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10-31-2012, 03:42 PM
Iain Fyffe
Hockey fact-checker
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Join Date: Feb 2009
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Originally Posted by Dalton View Post
What you're not seeing perhaps is that whether I take players, teams or seasons there are outliers. At any point that one averages the 'bell curve' thinking occurs.
What does this mean?

All functions have averages for a particular set of values. NHL player stats, which follow a power-law curve, have averages but this says nothing about their distribution. How does having an average produce "bell curve thinking" (whatever the hell that means)?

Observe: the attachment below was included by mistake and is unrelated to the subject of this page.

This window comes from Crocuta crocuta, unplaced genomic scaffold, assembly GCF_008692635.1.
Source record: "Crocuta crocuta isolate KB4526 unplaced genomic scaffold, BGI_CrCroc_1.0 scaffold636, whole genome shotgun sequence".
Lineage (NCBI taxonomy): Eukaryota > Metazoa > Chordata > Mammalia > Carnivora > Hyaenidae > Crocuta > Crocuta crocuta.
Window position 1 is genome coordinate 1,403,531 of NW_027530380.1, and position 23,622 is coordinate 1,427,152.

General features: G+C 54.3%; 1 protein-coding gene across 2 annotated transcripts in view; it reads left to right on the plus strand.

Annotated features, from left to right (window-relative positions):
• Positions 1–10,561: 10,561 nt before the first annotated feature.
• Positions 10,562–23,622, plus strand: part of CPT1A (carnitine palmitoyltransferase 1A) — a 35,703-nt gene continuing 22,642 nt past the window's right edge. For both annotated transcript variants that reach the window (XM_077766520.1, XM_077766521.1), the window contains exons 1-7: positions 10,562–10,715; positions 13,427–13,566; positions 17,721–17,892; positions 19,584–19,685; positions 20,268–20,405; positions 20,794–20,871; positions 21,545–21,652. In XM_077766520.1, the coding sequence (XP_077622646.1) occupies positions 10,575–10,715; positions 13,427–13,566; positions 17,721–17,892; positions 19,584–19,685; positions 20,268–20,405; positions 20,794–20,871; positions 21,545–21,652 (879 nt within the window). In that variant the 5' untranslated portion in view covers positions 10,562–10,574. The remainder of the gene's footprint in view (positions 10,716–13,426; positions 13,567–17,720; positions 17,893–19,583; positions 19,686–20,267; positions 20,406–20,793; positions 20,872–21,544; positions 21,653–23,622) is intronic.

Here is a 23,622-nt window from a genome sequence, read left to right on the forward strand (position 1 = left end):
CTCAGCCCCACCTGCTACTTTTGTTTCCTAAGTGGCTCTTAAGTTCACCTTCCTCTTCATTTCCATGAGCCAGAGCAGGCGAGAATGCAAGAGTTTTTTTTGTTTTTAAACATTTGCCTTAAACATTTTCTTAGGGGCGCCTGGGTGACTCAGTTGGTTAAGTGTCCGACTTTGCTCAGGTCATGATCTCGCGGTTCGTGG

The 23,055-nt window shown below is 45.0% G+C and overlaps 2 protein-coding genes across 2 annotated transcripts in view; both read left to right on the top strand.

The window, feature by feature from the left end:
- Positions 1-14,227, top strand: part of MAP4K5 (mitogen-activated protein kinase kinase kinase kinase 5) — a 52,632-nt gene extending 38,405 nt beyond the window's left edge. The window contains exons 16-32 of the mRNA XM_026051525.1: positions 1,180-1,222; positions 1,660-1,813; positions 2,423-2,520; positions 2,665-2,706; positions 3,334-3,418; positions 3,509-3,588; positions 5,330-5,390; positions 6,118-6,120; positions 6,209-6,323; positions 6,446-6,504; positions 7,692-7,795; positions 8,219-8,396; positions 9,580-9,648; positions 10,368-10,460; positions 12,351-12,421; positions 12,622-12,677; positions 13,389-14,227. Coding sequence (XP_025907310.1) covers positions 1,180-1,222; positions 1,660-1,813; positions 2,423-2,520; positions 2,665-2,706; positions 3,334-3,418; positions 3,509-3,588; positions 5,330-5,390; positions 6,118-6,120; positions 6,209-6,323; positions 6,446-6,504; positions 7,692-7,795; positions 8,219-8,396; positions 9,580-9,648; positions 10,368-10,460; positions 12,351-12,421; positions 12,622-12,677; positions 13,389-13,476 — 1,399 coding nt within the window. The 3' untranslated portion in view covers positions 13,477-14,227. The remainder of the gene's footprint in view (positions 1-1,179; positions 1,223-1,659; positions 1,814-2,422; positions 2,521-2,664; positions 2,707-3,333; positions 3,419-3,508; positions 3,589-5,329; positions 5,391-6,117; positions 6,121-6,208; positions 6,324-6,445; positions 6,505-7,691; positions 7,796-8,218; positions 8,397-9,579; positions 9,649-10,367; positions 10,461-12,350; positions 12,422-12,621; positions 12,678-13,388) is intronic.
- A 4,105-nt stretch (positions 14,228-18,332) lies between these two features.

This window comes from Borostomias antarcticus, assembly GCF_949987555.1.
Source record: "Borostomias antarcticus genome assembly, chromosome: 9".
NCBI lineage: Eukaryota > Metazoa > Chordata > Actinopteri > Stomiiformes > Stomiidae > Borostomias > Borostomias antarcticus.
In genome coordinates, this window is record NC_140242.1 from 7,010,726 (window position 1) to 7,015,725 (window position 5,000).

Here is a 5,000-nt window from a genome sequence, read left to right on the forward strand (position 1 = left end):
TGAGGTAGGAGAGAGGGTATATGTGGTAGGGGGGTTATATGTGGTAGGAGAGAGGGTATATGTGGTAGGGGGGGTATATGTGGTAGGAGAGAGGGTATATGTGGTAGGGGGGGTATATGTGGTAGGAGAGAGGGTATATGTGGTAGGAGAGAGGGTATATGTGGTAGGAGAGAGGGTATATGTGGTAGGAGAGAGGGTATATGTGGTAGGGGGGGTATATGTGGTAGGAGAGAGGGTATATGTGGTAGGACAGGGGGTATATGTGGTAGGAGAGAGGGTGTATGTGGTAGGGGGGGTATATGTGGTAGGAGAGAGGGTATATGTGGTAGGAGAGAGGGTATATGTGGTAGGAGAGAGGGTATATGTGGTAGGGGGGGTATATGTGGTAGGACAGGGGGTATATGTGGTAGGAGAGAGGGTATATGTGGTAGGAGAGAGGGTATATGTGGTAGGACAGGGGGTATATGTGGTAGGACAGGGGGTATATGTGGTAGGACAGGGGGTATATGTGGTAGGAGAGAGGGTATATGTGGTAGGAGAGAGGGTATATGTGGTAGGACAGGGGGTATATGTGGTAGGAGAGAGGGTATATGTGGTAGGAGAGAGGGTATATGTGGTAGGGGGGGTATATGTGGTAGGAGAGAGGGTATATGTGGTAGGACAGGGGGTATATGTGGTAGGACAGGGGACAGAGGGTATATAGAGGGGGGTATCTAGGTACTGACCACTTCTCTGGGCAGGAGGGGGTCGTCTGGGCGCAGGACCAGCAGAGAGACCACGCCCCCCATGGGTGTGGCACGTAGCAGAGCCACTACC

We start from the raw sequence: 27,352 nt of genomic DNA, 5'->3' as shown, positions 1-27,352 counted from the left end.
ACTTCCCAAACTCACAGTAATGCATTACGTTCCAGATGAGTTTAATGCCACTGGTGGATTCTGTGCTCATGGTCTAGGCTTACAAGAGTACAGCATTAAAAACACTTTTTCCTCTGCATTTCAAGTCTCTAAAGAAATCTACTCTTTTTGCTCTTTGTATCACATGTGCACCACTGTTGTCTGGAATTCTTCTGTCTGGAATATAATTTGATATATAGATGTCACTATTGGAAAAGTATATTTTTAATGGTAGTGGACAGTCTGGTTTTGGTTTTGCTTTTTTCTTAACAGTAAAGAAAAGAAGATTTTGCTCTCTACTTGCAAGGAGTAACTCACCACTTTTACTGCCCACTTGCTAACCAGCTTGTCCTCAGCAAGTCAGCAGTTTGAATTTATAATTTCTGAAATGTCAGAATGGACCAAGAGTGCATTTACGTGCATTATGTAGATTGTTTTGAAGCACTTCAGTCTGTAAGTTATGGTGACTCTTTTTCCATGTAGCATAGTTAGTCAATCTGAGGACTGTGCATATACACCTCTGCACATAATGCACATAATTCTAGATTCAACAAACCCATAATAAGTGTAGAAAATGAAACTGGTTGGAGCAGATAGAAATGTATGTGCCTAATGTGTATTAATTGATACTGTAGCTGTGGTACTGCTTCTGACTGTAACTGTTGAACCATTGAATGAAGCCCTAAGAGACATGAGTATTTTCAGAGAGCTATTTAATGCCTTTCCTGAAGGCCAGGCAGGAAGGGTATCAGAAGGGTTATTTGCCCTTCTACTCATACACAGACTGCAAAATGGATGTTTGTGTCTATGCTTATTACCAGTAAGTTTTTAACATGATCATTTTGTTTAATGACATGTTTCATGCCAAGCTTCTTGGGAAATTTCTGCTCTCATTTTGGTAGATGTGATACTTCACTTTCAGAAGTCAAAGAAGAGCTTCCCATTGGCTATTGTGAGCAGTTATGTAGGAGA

Originally Posted by Dalton View Post
40 adjusted goals does not have the same value every season. It moves up and down according to the average number of goals scored per season without taking into account where that change comes from.
You mean like 40 actual goals, only somewhat less so?

Originally Posted by Dalton View Post
A season with poor defence and average offence could be equal to a season with strong offence and average defence. Outliers are denied.
You need to stop taking posting lessons from C1958. You'll have to explain yourself better. What do you mean that "outliers are denied"?

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